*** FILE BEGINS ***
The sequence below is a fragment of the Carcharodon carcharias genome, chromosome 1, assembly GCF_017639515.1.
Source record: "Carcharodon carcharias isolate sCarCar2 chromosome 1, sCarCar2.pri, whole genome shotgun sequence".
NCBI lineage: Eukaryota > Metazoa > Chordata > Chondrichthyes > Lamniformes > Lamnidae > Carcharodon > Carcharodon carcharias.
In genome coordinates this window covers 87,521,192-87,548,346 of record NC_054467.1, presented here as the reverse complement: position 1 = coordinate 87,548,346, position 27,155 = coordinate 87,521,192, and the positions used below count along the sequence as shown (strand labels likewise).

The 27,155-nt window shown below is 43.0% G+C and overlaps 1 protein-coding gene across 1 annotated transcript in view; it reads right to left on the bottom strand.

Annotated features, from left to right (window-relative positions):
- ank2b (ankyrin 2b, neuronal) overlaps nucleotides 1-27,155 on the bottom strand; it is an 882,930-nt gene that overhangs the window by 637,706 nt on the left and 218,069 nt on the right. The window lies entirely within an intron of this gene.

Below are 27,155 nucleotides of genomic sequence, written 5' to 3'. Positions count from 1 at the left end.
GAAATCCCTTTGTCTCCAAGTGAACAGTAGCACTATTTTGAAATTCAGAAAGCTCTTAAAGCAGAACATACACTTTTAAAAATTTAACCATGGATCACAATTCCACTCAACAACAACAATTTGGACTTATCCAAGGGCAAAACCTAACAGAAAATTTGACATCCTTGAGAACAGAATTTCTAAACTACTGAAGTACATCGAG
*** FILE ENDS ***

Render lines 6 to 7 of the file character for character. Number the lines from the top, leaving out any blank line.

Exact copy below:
Annotated features, from left to right (window-relative positions):
- ank2b (ankyrin 2b, neuronal) overlaps nucleotides 1-27,155 on the bottom strand; it is an 882,930-nt gene that overhangs the window by 637,706 nt on the left and 218,069 nt on the right. The window lies entirely within an intron of this gene.